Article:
Pakistan: Massive Rigging by Army may Stich a Coalition Government Together, Public Protest
NEW DELHI, Feb 10: With both Imran Khan and Nawaz Sharif claiming victory in Pakistan’s National Assembly elections, the outcome has shown that the election has failed to produce a clear winner leaving the military’s favoured party to cobble together a coalition in order to rule.
The sudden changes in the elections results have caused unrest on the streets, including reports of violence in parts of the country. And like always, allegations of rigging and election manipulation are rife with even international communities expressing concern over the state of affairs in the cash-starved country.
Results of the February 8 elections have thrown the country into uncertainty. Against all odds, independents loyal to the jailed Imran Khan continue to lead in the race. But other parties are conspiring together to deny the cricketer-turned politician another opportunity to be at the helm of affairs in Pakistan.
The country faces days of political horse-trading after a strong performance by independent candidates loyal to Imran Khan that scuppered the chances of the army-backed Pakistan Muslim League-Nawaz (PML-N) from winning a ruling majority.
But after long delays in results that prompted further allegations the military had engaged in vote-rigging, the army-backed Pakistan Muslim League-Nawaz (PML-N) declared victory as the party with the largest number of seats. However, to form a government, the party founded by the three-time former Prime Minister Nawaz Sharif will be forced to cut deals with rivals and independents.
The Pakistan People’s Party (PPP), whose popularity is largely limited to its Sindh heartland, also did better than expected, with leader Bilawal Bhutto Zardari saying early results were “very encouraging.” The PML-N and PPP joined forces with minor parties to boot Khan from office in April 2022 after his PTI had won a slender majority in the 2018 election. “We don’t have enough of a majority to run the government ourselves, therefore we invite the other parties and candidates who have been successful to work with us,” Mr Sharif had said at his party headquarters in Lahore on Friday.
Imran Khan also claimed victory in the general election in an audio-visual message created using artificial intelligence and shared on his X social media account. The PTI had defied a months-long crackdown that crippled campaigning and forced their candidates to run as independents with a combined showing in Thursday’s election that still challenged their chief rivals.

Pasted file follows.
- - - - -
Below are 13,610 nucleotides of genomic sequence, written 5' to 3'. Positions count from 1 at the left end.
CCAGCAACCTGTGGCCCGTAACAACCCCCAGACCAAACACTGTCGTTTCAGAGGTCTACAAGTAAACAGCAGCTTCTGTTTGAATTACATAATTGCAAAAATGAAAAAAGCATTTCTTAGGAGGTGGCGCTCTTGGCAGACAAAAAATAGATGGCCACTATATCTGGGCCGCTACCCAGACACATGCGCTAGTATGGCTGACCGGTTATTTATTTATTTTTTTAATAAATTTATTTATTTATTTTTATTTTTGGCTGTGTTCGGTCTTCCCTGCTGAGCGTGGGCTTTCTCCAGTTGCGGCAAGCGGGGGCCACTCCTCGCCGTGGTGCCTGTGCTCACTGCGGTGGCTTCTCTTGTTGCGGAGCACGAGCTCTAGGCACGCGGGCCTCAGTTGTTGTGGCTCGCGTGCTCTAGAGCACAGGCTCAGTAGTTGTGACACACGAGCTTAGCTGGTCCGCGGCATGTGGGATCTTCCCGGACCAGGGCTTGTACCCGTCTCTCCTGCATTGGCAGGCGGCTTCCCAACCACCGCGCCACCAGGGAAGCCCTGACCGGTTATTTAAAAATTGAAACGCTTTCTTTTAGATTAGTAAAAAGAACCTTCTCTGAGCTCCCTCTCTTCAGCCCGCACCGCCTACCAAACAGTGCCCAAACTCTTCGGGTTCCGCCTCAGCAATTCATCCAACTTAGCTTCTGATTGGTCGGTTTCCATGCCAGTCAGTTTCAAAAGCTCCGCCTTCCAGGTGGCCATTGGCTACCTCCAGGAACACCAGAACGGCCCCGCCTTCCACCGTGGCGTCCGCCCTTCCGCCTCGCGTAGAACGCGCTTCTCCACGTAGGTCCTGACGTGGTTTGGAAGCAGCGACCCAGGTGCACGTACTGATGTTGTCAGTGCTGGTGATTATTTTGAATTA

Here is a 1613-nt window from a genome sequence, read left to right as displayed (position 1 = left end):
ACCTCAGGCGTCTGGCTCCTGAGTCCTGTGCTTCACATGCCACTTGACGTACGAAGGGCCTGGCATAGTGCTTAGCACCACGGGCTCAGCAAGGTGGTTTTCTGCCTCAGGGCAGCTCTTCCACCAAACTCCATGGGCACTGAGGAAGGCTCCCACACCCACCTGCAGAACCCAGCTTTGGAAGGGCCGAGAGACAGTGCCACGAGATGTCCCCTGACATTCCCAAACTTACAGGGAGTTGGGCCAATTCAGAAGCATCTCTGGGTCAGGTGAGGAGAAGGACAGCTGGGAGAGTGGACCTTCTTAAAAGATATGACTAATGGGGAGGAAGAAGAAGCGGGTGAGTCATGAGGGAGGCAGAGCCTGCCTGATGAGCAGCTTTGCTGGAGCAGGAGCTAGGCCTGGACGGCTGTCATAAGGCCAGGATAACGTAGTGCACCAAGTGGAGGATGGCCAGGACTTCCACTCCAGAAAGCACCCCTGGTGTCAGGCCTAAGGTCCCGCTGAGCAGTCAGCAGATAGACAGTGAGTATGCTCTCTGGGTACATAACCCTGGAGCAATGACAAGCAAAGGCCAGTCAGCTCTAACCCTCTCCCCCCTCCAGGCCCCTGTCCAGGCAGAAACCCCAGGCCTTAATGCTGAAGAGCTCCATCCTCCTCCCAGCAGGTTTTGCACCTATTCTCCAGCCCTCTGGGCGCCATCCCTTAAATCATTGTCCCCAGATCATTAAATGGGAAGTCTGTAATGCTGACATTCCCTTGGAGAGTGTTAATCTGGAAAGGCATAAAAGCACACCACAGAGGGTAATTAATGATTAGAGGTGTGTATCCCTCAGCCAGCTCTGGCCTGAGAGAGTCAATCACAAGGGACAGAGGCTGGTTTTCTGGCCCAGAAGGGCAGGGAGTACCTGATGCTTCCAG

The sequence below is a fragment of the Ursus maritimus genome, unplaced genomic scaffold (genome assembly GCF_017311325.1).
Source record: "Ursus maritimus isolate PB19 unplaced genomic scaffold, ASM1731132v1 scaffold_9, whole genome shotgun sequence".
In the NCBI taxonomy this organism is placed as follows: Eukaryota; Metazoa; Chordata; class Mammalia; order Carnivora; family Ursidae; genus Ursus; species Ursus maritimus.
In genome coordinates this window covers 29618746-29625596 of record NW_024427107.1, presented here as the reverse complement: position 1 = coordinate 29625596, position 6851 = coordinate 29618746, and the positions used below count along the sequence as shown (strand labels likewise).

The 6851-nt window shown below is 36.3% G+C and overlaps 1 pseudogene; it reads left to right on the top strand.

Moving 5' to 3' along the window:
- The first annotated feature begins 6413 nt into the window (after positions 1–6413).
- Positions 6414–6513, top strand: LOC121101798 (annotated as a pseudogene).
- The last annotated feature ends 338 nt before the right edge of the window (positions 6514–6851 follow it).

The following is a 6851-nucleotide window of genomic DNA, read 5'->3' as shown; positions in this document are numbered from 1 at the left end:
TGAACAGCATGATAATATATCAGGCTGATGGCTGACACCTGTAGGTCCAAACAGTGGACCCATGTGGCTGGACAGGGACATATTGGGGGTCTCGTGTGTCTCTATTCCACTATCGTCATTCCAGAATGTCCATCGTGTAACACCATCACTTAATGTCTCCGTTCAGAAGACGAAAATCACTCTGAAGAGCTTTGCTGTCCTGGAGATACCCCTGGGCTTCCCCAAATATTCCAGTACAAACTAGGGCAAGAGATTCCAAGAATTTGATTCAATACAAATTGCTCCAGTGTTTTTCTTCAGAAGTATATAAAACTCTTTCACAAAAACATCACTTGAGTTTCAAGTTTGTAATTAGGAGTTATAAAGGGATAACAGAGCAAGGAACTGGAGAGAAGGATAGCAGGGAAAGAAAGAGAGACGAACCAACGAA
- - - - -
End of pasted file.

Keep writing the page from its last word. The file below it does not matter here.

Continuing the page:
Imran Khan also rejected rival Nawaz Sharif’s earlier claim to victory. Khan called on his supporters to celebrate a win that was achieved despite what he called “a crackdown on his party.” A slow counting process showed independents had won at least 99 seats — 88 of them loyal to Khan — by Saturday morning. PML-N took 71 and the PPP snapped up 53, with 15 of the elected 266-seat National Assembly still to be announced.
Minor parties between them shared 27 seats — including the Muttahida Qaumi Movement (MQM), which took 17 — that are likely to be of great interest to PTI in coming days. If PTI’s independents join one of them, they can take a share of the further 70 unelected seats reserved for women and religious minorities, which are allocated according to party performance in the contested vote.
The military looms large over Pakistan’s political landscape, with generals having run the country for nearly half its history since partition from India in 1947. But whoever becomes the Prime Minister, India will still have to deal with a problematic neighbour that gives shelter to terrorists.
Nawaz Sharif, who heads the PML-N, has expressed a keen interest in improving ties with India. His party manifesto promises a ‘Message of Peace’ to India, but only on the condition that India reverses the scrapping of special status under Article 370 of the Constitution from Jammu and Kashmir. Mr Sharif, who recently returned from exile, has acknowledged India’s progress and global achievements, advocating for renewed diplomatic ties between the two nations.
Bilawal Bhutto-Zardari, 35, and the scion of the Bhutto dynasty entered the electoral fray with a rich political legacy. The son of former prime minister Benazir Bhutto and grandson of another former prime minister Zulfiqar Ali Bhutto, he inherited a family history marked by tragedy and power struggles. Bilawal Bhutto-Zardari’s stance on India has been multifaceted. While advocating normalisation of ties, he also made widely criticised adverse comments on Prime Minister Narendra Modi in the US.
Imran Khan, who leads the Pakistan Tehreek-e-Insaf (PTI) party, had in 2019 asked PM Modi to “give peace a chance” and expressed readiness to act on intelligence regarding the Pulwama attack that killed 40 Central Reserve Police Force (CRPF) personnel. In 2021, Imran Khan welcomed a ceasefire agreement, stressing Islamabad’s readiness to address issues through dialogue. However, in June 2023, he highlighted the absence of progress in the quid-pro-quo relationship with India.
Former Prime Minister Imran Khan was jailed and slapped with multiple sentences which would keep him out of the race. His aides and allies faced persecution, and his party, Pakistan Tehreek-e-Insaf (PTI), was banned, forcing Imran-loyalists to run as independents. Leaderless, with a crippled organisation, and under pressure from the Establishment, many from PTI simply broke away to form their own parties, while ones who remained loyal struggled to campaign.